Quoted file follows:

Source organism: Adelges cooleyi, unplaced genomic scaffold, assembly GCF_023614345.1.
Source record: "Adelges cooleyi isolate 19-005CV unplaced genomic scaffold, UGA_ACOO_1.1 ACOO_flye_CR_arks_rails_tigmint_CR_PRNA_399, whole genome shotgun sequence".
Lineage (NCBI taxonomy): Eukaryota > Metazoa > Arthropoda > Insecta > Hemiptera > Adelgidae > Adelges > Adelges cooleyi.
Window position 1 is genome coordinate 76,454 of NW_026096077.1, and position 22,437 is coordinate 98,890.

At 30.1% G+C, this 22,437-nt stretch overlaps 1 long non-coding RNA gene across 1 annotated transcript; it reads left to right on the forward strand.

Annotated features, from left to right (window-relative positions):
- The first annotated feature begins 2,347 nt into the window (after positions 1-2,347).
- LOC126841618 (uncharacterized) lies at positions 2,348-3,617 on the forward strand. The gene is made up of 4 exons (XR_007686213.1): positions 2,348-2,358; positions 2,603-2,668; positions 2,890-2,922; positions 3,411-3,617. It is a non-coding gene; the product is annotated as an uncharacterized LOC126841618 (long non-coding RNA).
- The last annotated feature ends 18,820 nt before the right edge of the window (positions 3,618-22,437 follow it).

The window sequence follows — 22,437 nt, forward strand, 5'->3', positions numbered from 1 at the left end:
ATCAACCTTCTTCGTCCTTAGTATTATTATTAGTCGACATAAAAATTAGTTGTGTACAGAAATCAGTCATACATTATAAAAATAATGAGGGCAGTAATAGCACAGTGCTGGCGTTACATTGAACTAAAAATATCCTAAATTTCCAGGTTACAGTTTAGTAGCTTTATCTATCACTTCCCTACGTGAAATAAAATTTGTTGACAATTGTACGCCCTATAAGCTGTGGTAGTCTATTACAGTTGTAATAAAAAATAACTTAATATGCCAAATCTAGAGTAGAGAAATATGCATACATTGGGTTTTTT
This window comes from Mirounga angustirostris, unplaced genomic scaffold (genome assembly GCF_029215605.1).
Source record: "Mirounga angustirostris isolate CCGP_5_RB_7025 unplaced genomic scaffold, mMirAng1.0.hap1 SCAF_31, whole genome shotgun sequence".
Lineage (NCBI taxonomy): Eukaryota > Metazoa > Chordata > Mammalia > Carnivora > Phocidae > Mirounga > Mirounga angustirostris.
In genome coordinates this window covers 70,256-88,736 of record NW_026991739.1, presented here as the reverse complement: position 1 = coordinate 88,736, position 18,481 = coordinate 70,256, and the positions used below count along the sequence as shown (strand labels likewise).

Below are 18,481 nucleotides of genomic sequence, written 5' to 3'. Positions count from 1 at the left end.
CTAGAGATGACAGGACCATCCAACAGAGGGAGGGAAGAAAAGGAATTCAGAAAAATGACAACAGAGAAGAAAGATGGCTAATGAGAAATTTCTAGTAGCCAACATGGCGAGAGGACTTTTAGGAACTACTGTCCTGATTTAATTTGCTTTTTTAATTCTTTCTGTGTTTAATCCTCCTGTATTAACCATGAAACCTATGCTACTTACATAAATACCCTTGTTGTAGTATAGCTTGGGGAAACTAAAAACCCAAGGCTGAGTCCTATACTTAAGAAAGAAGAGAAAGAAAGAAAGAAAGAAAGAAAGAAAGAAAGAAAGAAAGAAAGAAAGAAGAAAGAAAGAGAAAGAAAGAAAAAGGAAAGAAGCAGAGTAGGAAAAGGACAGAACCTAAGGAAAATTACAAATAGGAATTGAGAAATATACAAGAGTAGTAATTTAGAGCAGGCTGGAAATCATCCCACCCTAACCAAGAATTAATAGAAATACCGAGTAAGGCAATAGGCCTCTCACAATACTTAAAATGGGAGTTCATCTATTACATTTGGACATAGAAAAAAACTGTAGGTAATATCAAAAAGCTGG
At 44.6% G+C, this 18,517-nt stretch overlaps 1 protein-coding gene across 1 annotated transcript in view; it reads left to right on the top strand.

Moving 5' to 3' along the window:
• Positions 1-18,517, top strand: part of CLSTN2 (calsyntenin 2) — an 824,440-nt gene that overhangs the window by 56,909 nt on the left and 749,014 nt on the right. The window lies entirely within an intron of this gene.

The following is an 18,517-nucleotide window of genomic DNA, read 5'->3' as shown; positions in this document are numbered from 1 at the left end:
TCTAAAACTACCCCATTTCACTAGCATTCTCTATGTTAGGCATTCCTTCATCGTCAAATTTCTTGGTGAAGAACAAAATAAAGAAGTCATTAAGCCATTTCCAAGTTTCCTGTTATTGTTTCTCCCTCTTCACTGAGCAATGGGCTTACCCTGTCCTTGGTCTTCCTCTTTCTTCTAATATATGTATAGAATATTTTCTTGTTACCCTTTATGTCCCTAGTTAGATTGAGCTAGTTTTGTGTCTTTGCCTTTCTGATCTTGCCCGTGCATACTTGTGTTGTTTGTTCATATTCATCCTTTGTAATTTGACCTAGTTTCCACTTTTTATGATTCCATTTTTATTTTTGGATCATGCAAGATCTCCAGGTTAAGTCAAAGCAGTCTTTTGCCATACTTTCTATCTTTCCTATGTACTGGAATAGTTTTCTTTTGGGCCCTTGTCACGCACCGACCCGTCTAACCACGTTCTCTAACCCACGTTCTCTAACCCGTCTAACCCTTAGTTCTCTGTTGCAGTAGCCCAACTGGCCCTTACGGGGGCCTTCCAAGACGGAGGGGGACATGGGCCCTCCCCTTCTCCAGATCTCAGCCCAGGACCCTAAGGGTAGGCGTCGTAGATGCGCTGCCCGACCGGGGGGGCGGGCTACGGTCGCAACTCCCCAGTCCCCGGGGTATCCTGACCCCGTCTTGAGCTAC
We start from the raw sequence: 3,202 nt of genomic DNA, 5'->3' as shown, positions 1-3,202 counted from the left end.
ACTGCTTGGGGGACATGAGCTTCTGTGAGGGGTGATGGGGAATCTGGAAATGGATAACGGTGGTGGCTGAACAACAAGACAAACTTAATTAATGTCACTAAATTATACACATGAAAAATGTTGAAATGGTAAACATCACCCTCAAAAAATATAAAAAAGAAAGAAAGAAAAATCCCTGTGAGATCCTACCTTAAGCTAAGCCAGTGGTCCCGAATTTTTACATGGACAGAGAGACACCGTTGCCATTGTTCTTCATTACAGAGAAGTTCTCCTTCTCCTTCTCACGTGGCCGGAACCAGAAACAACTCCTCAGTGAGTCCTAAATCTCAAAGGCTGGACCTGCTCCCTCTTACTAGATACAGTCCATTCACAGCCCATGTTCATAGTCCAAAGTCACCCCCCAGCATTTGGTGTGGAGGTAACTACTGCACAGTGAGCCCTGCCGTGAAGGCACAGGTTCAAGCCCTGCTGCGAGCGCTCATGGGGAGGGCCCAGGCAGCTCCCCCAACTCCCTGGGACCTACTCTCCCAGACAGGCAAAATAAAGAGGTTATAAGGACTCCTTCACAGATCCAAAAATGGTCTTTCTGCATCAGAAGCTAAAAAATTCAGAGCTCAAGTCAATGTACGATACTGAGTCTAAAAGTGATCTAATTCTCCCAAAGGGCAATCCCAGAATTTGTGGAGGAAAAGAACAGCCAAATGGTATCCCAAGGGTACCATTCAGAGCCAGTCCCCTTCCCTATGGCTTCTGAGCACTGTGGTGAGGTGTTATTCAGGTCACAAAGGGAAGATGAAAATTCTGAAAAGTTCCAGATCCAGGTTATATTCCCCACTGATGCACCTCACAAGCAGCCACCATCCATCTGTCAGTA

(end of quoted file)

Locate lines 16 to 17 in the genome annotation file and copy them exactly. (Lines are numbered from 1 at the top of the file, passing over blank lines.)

Below are 18,481 nucleotides of genomic sequence, written 5' to 3'. Positions count from 1 at the left end.
CTAGAGATGACAGGACCATCCAACAGAGGGAGGGAAGAAAAGGAATTCAGAAAAATGACAACAGAGAAGAAAGATGGCTAATGAGAAATTTCTAGTAGCCAACATGGCGAGAGGACTTTTAGGAACTACTGTCCTGATTTAATTTGCTTTTTTAATTCTTTCTGTGTTTAATCCTCCTGTATTAACCATGAAACCTATGCTACTTACATAAATACCCTTGTTGTAGTATAGCTTGGGGAAACTAAAAACCCAAGGCTGAGTCCTATACTTAAGAAAGAAGAGAAAGAAAGAAAGAAAGAAAGAAAGAAAGAAAGAAAGAAAGAAAGAAAGAAGAAAGAAAGAGAAAGAAAGAAAAAGGAAAGAAGCAGAGTAGGAAAAGGACAGAACCTAAGGAAAATTACAAATAGGAATTGAGAAATATACAAGAGTAGTAATTTAGAGCAGGCTGGAAATCATCCCACCCTAACCAAGAATTAATAGAAATACCGAGTAAGGCAATAGGCCTCTCACAATACTTAAAATGGGAGTTCATCTATTACATTTGGACATAGAAAAAAACTGTAGGTAATATCAAAAAGCTGG